DIANA, have announced Familiar Touch, their follow up to their 2013 debut Perpetual Surrender, with the premiere of a single entitled “Confession”. The track is of the album which will be released on November 18th.
The new single hints at the direction DIANA have taken on the new record, blending the atmospheric synth pop of Perpetual Surrender with sides of dance music, abetted by a a style of production that foregrounds the strength of vocalist Carmen Elle’s performance and the depth and subtlety of the track’s ever-shifting arrangement. According to DIANA’s Kieran Adams “Confession” presents a distillation of some of the band’s recent influences and addresses the ending of a dysfunctional relationship.
“‘Confession’ is a good blend of what we’ve been into recently,” Adams recently told FADER. “The drums off the top are from the emu E4x sampler and sound almost Depeche Mode-esque, and then there’s the Linn Drum, really funky synth bass and a whole other layer of ambience on top. The rhythm track is inspired by Jimmy Jam & Terry Lewis, maybe something like what it would sound like if they worked with Annie Lennox, and then there’s a guitar part that comes in in the second verse that has a really distinct tone, which is the result of the fact that Carmen played it with a toonie (a Canadian $2 coin for those who don’t know).
“Lyrically the song is a snapshot of the aftermath of a relationship that’s been formed around one person building themselves up by bringing the other down. It’s probably one of our bleaker songs to be honest. There’s no resolution, just four and half minutes of somebody rubbing it in over thick drums and that Jimmy Jam & Terry Lewis bass line. There might be a backstory that I could tell to shed some light on where the coldness comes from but I think I’d like that to remain a mystery, at least for this song…”
DIANA’s members had been involved with other projects (Elle touring as a member of Austra, and Joseph Shabason playing saxophone for Destroyer), Perpetual Surrender was the effort of a band that barely existed, DIANA having essentially come into being as the album was being written and recorded. The album was initially conceived as a one-off recording project, a constructive way to use studio time that Adams and Shabason had on their hands, and the excitement that greeted “Born Again,” the first track released from the album, was completely unexpected, propelling them to a place they had never planned on going.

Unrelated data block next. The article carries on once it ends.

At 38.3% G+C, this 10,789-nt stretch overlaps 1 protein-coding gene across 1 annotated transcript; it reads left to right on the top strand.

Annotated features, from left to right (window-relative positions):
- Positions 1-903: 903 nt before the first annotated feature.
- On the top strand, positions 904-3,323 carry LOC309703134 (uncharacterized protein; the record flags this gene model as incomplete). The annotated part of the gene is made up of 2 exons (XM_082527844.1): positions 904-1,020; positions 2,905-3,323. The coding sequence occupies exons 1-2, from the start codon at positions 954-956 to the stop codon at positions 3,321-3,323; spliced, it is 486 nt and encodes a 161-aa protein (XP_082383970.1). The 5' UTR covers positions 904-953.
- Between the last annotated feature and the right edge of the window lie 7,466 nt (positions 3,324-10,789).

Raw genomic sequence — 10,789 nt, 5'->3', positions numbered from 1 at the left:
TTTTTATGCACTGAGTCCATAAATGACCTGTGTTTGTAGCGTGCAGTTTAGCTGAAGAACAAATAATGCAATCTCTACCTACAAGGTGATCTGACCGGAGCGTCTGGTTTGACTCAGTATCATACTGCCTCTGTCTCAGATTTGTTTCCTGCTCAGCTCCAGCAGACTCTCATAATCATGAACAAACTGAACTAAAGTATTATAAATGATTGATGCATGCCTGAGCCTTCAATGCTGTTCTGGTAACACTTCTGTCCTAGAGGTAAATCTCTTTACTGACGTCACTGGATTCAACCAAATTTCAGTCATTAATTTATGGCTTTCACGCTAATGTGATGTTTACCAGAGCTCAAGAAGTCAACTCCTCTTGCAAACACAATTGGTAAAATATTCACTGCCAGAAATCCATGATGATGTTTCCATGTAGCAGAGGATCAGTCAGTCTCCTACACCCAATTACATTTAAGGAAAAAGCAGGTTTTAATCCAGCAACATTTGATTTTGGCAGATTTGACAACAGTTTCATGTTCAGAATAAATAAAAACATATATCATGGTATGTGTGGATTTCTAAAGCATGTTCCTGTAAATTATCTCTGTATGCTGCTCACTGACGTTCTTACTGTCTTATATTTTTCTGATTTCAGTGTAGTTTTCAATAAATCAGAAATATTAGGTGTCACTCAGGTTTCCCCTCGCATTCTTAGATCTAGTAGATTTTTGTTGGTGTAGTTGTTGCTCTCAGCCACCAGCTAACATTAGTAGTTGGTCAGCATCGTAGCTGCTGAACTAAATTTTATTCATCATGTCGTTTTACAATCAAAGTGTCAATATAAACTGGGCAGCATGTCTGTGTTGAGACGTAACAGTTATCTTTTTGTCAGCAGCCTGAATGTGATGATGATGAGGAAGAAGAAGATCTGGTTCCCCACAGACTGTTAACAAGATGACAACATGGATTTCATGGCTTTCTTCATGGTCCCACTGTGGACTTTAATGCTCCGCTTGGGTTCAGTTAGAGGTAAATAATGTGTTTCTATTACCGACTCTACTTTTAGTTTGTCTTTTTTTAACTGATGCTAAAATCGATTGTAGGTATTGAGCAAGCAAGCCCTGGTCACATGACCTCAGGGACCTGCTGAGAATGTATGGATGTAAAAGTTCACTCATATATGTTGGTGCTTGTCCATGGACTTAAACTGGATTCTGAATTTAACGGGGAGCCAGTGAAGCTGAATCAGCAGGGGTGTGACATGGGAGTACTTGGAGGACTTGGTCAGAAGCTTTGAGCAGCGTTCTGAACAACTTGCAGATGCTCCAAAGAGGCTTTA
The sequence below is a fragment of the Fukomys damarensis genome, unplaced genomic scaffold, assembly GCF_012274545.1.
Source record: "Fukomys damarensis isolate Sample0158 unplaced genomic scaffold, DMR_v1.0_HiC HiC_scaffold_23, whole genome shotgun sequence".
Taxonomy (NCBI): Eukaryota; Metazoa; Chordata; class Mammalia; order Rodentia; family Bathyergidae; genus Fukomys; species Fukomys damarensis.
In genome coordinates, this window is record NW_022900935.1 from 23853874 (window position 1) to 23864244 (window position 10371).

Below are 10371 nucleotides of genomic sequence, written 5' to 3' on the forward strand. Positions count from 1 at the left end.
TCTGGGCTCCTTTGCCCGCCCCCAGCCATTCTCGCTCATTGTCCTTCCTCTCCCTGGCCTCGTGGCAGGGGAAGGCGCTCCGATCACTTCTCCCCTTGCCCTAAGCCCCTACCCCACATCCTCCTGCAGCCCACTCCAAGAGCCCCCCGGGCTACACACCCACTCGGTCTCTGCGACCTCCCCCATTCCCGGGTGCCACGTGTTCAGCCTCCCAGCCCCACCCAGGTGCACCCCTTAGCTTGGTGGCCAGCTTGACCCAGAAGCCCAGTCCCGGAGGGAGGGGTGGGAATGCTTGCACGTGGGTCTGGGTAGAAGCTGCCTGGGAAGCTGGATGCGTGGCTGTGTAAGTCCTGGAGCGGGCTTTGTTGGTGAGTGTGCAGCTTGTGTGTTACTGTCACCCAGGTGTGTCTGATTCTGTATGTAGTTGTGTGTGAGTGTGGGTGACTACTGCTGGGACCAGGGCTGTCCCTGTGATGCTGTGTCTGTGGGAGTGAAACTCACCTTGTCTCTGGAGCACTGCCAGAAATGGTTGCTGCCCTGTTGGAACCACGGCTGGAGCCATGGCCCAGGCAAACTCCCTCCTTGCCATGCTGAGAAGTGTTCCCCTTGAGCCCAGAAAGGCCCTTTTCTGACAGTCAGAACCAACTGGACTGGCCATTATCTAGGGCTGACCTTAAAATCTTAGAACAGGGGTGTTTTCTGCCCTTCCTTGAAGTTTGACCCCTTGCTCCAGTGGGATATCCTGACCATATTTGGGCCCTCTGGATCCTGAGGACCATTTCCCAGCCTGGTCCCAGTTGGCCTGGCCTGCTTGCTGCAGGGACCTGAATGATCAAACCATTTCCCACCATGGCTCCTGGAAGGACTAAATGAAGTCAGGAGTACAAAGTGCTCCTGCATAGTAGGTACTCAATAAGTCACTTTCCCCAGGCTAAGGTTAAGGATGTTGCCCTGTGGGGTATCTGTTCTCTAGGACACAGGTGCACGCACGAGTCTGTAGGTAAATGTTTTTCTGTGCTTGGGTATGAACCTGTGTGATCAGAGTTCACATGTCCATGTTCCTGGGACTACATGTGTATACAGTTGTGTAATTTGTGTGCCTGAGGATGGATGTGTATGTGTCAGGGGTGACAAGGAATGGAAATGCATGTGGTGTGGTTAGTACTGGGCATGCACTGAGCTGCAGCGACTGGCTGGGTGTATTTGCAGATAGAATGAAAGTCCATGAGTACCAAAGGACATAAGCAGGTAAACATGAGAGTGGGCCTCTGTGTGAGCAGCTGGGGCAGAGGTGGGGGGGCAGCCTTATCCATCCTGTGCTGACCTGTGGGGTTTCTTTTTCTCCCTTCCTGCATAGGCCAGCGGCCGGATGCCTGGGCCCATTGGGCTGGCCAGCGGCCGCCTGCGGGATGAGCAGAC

“That the first single got the attention that it got was really sudden and surprising to us” says Elle. “At that point we’d never played a show or jammed or anything. We made a record in a really staggered way, where I only joined the band at the very end, and then we were suddenly getting emails from record labels who wanted to sign us. We put a song on the internet and people went fucking nuts, but that wasn’t supposed to happen at all.”
For Adams the experience was equal parts exciting and enervating, as he and his bandmates attempted to harness the momentum that had been generated by music they had no idea how to play live. “It was a big shock, and then we were purely responding to that for a while,” he says. “We didn’t have an oppurtunity to figure out what was natural to do. Everything felt very stressful because it wasn’t coordinated at all and we were just trying to catch up and figure out how to move forward.”
“We tried to fake it wherever we could,” says Adams. “That’s how we ended up doing things like having Carmen spend five days a week for three months in a walk in closet tracking vocals in the sweltering summer heat. I don’t think anyone is going to get the oppurtunity to make a record like Spirit of Eden by Talk Talk again. No one is going to make a pop album by having dozens of studio musicians hanging around. Having resources like those to record music that is left of center just doesn’t happen any more, so we improvised.”
“It’s like the ship of Theseus,” says Adams, “where piece by piece the whole ship is replaced and at the end the question is: is it the same ship? Do the pieces that have been taken away somehow leave a mark? Those frameworks impart a tone so perhaps the resonance of that tone is still there even after the pieces are gone. That’s very much what it was like working on this record. We had to find these songs.”
2. What You Get
3. Slipping Away
4. Moment of Silence
5. The Coward
9. These Words
10. Take it Over
09/22 – Montreal, QC @ Sala Rossa w/ Little Scream
11/30 – Philadelphia, PA @ The Boot & Saddle
12/01 – Washington, DC @ DC9 Nightclub
12/02 – Brooklyn, NY @ Rough Trade NYC
12/03 – Allston, MA @ Great Scott
12//08 – Toronto, Canada @ The Great Hall
12/09 – Ottawa, ON @ House of Targ